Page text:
The World Health Organization (WHO) declared on Friday that the Zika virus and related neurological complications no longer constitute an international emergency but said it would continue to work on the outbreak through a “robust” program.
The WHO’s Emergency Committee, which declared an international public health emergency of international concern (PHEIC) in February, said the virus still represents “a highly significant and a long-term problem”.
“The Zika virus and associated consequences remain a significant enduring public health challenge requiring intense action but no longer represent a PHEIC,” the WHO panel composed of independent experts said in a statement after meeting.
Carried by mosquitoes, the Zika virus can cause the rare birth defect microcephaly and other neurological disorders in infants and adults. It has spread to more than 60 countries and territories since the current outbreak was identified last year in Brazil.
“The Committee agreed that Zika must now be managed within the World Health Organization as are other very important infectious diseases and other threats,” Dr. David Heymann, chair of the Zika Emergency Committee, told a news conference.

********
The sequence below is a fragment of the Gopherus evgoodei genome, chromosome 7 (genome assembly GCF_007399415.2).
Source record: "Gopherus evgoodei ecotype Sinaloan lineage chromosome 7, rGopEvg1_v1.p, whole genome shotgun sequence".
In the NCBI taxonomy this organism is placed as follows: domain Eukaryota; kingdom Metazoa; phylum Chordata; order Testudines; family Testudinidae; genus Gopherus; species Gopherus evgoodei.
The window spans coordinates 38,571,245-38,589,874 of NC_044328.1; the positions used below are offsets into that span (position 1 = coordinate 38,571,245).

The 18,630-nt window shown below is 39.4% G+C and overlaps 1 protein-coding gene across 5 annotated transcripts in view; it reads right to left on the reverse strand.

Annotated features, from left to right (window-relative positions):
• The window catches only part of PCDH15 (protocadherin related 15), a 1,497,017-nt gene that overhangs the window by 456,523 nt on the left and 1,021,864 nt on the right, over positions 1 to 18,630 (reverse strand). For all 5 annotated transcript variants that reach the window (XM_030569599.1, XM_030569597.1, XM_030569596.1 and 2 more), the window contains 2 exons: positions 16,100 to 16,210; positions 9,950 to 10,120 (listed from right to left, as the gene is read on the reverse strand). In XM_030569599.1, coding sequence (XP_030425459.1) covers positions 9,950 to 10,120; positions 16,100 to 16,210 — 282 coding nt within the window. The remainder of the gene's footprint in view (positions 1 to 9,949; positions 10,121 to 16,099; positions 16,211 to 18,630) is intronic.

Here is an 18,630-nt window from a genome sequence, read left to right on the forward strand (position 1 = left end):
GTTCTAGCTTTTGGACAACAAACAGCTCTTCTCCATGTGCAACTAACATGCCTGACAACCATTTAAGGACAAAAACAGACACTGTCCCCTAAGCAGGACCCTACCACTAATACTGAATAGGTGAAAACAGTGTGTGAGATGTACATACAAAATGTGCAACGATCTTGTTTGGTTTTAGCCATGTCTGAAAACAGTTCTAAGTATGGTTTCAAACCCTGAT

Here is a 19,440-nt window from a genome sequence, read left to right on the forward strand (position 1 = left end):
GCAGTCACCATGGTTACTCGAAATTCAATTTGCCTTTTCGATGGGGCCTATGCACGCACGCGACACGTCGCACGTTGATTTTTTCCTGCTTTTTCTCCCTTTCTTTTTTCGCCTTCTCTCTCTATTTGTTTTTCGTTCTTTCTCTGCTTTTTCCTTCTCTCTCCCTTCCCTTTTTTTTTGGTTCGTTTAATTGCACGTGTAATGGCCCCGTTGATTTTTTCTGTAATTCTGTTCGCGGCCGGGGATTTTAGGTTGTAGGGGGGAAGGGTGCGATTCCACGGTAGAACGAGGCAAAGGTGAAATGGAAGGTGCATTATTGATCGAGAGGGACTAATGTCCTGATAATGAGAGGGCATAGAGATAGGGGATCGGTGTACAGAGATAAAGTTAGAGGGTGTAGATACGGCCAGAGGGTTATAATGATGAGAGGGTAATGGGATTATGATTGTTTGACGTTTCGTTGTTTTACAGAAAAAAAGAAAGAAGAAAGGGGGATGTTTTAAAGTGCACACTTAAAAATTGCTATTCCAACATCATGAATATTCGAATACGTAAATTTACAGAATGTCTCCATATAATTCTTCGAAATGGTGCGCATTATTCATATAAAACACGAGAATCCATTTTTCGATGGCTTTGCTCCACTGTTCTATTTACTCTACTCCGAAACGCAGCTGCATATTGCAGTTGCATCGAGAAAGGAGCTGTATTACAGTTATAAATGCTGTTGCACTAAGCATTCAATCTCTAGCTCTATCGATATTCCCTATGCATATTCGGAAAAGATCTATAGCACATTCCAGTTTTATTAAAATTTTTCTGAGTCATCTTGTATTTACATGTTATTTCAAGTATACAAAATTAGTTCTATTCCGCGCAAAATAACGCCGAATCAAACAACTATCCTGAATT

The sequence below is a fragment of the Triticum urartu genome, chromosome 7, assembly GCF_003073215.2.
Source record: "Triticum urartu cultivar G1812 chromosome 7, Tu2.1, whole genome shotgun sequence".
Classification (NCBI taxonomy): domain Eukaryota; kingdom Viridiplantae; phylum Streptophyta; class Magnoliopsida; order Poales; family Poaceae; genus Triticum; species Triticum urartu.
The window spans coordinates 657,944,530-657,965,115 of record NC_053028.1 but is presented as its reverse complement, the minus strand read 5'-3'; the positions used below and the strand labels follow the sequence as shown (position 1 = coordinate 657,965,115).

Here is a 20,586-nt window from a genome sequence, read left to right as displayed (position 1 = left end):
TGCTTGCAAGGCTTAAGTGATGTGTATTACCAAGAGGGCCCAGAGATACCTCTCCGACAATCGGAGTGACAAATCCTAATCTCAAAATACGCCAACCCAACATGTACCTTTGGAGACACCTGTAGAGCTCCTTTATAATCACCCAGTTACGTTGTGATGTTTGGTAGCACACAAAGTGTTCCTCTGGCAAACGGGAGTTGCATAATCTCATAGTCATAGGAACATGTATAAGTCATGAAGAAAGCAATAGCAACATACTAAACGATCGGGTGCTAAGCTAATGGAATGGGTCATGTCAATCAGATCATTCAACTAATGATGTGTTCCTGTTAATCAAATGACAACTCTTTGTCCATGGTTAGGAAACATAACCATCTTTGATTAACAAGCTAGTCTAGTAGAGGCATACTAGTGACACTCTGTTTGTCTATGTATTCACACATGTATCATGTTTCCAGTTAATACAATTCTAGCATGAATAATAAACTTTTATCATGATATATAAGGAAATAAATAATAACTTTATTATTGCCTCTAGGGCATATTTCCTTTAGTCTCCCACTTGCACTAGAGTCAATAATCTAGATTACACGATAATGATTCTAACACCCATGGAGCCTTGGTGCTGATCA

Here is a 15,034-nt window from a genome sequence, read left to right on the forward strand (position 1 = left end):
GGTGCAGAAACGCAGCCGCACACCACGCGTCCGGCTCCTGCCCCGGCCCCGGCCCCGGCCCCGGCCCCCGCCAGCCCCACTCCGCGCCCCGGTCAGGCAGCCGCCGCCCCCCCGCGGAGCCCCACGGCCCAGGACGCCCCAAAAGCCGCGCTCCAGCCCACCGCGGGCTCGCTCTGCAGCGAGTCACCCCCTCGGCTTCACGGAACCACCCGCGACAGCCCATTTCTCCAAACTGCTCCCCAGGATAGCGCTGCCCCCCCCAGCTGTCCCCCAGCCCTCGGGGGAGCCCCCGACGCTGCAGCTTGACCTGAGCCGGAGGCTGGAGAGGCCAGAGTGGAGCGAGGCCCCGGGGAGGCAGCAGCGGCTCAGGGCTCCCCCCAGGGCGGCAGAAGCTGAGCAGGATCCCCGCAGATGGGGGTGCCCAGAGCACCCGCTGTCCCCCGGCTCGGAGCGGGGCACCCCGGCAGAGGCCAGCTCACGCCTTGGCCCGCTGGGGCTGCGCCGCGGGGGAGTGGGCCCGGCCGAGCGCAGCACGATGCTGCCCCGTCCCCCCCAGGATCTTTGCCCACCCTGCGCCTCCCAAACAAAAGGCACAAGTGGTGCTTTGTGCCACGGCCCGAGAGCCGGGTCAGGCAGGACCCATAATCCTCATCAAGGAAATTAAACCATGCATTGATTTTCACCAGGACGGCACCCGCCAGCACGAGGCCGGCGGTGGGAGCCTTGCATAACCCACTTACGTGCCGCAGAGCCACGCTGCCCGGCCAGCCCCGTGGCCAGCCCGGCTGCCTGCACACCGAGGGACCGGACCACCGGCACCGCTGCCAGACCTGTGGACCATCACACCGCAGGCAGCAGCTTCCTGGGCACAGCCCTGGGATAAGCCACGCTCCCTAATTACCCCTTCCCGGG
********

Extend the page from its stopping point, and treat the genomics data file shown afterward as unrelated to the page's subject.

WHO director-general Dr. Margaret Chan accepted the committee’s recommendations and declared an end to the emergency. But the U.N. health agency maintained recommendations including that people exposed to the Zika virus should take preventive measures for six months to avoid sexual transmission.
“It remains crucially important that pregnant women avoid traveling to areas with local transmission of Zika, because of the devastating complications that can occur in fetuses that become infected during pregnancy,” the U.S. Centers for Disease Control (CDC) said in a statement.
“We are not downgrading the importance of Zika. In fact by placing this as a longer program of work, we are sending the message that Zika is here to stay and WHO’s response is here to stay in a very robust manner,” said Dr. Peter Salama, Executive Director of WHO’s Health Emergencies Programme.
There have been some 2,300 confirmed cases worldwide of babies born with microcephaly, most in Brazil, but the figure is most likely a “significant under-estimate”, he said.
(additional reporting by Julie Steenhuysen in Chicago; Editing by Catherine Evans)
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